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Eight dead Christmas trees greeted federal employees when they returned to work last Tuesday at the National Historic Trails Interpretive Center. It wasn’t the merriest of sights, but Carrie Reece, executive director for the facility’s foundation, said it didn’t dampen the celebration.

“We are all really glad to be back to work at the Trails Center,” she wrote in an email to the Star-Tribune. “There are lots of communications to sort through and new adjusted plans to be made concerning what we missed.”

The Casper museum’s federal employees hadn’t been permitted to work since Dec. 21 due to the partial government shutdown. But President Donald Trump announced last Friday that the government will reopen for three weeks as negotiations continue over the funding of immigration and border security.

It’s unclear exactly how many of Wyoming’s roughly 5,000 federal employees were directly affected by the shutdown. Some were furloughed while others continued to work without pay. The 35-day stalemate, the longest in U.S. history, stemmed from lawmakers’ impasse over funding for a border wall.

Reece, who isn’t a federal employee, continued working throughout the shutdown. Her job largely involves grant writing, which she was able to do from home. But the director said she was deeply worried for her co-workers and their families.

“I sincerely hope the representative leadership in Wyoming will hear the voices of local families who suffered and consider their sacrifices before allowing something like this to happen again in mid-February,” she wrote.

Reece previously explained that the museum is one of Casper’s most popular visitor attractions. Winter is especially busy because visitors in town for the holidays often stop by the museum, and schools throughout the state tend to organize field trips to the facility during the colder months.

“It’s a really valuable resource for educators,” she said, adding that the museum has special tour guides for students and brings in musicians and historical re-enactors to help engage children. “We strive for really, really happy visitors.”

The 11,000-square-foot center houses a variety of exhibits and programs design to educate visitors about the Oregon, California, Mormon and Pony Express trails, according to its website. The trails all passed through central Wyoming.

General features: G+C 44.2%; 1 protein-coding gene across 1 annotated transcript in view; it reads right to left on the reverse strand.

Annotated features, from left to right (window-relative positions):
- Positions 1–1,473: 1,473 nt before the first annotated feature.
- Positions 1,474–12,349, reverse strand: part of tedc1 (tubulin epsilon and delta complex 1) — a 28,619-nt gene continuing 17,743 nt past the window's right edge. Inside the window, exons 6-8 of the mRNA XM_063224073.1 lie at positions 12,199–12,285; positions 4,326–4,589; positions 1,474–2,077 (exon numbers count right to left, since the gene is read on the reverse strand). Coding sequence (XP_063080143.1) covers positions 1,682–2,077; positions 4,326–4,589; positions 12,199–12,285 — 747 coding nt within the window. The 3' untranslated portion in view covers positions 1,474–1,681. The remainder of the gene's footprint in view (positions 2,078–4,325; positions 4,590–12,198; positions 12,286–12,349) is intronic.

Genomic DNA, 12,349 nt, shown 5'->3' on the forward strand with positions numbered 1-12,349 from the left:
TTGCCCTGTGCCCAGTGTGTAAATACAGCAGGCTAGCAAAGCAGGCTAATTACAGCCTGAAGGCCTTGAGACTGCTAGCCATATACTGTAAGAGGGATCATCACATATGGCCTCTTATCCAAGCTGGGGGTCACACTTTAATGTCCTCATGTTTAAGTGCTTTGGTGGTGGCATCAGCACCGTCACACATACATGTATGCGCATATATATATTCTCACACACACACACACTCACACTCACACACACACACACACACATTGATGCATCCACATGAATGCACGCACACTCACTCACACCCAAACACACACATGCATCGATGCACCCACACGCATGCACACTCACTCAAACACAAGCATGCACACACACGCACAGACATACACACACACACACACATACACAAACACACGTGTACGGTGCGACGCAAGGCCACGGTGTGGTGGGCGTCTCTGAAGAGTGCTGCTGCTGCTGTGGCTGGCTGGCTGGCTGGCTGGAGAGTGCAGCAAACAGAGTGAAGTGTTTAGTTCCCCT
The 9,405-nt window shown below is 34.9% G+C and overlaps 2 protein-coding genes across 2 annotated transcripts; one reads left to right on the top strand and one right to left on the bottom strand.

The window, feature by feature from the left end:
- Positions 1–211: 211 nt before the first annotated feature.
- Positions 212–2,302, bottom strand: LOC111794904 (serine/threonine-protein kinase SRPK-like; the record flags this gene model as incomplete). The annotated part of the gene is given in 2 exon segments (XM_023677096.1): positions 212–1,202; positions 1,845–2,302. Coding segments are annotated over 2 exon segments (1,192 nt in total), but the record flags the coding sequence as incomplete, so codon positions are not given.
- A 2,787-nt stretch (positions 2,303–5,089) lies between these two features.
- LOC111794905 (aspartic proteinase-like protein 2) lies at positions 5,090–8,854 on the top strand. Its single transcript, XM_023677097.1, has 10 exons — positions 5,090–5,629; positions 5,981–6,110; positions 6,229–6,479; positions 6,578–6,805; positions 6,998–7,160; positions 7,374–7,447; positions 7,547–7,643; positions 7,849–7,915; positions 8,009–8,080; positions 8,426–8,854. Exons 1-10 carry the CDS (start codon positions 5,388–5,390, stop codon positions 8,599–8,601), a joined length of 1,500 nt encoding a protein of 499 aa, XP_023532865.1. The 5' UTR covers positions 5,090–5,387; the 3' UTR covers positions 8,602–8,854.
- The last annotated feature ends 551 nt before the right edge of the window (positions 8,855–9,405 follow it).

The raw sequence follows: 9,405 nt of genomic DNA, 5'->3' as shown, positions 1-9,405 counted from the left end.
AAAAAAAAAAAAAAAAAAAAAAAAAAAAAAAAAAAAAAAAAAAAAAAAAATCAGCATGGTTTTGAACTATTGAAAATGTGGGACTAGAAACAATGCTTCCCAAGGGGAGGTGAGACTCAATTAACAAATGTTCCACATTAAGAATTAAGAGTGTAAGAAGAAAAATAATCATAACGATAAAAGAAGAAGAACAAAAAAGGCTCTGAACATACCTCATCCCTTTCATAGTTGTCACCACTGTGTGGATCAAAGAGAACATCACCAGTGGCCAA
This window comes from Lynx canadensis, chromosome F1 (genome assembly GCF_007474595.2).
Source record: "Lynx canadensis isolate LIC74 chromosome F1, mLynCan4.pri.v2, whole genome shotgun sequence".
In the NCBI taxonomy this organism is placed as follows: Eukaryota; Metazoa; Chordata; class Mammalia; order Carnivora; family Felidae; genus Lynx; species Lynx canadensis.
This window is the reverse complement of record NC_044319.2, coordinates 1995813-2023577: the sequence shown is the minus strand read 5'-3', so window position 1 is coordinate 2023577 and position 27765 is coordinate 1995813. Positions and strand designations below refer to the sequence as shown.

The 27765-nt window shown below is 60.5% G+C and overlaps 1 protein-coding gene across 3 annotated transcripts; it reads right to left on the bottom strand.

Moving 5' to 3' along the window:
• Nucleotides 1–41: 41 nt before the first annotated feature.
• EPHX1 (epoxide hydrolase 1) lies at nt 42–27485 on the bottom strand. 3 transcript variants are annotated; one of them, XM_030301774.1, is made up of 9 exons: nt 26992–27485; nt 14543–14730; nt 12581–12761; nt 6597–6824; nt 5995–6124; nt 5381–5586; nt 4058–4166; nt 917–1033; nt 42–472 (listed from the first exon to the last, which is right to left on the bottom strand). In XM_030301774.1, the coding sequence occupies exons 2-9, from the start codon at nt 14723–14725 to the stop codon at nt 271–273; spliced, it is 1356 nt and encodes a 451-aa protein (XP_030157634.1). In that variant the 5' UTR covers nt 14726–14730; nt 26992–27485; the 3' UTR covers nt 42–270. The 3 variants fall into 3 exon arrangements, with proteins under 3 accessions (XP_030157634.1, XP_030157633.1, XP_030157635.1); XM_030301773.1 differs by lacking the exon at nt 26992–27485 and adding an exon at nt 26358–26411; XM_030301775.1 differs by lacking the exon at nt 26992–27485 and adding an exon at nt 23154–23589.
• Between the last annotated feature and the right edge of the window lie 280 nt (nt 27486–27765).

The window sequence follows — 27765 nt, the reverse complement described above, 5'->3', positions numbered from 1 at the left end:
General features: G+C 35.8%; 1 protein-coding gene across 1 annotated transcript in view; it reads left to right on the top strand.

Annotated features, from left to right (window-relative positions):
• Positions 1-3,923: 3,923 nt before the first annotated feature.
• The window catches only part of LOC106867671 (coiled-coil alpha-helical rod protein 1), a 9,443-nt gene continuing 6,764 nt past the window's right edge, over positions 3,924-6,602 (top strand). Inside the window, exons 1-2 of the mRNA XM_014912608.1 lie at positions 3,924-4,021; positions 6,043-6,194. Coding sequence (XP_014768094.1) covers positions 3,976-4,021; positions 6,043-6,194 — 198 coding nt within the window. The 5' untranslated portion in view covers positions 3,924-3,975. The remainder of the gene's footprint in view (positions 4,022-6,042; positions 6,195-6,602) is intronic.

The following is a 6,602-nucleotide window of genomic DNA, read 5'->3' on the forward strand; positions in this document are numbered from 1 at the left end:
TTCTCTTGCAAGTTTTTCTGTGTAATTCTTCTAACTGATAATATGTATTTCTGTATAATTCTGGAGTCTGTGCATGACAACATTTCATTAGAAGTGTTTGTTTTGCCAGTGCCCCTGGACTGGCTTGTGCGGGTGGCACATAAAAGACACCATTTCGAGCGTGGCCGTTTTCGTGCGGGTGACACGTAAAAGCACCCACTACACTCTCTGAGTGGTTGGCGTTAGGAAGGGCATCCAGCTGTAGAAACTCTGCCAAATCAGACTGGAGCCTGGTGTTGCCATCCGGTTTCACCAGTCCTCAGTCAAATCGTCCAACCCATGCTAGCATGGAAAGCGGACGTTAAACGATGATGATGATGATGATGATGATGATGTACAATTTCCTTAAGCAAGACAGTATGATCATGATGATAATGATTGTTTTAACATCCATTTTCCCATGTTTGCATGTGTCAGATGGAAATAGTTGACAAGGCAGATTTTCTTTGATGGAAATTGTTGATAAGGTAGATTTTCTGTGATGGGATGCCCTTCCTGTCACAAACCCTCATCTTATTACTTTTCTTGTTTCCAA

Although Reece takes great pride in the center, she said in her email Thursday that she was even more concerned for federal employees who work in areas related to public safety.

“The work that others do concerning safety and infrastructure is even more important,” she wrote. “Controlling our power plants, conducting oil and gas inspections and air traffic safety are really critical, and these employees suffered the most by being forced to work without pay.”

David Case, an air traffic controller who worked without pay at the control tower at the Casper/Natrona County International Airport, told the Star-Tribune last week that the shutdown did affect public safety.

This week, he delivered a letter, written last week, to the office of U.S. Sen. Mike Enzi in the Dick Cheney Federal Building in Casper.

“Instead of focusing on air traffic, we’re forced to be thinking about whether we will have a paycheck,” he wrote. “We’re wondering how long this madness will continue. That’s not how it’s supposed to be and it’s dangerous.”

Although the shutdown has temporarily ended, Case said he believed the letter’s message was still relevant, given that the disagreement that led to the shutdown hasn’t been permanently resolved.

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Follow city reporter Katie King on twitter @KatieKingCST


Local Government Reporter

Katie King joined the Star-Tribune in 2017 and primarily covers issues related to local government. She previously worked as a crime reporter in the British Virgin Islands. Originally from Virginia, Katie is a graduate of James Madison University.

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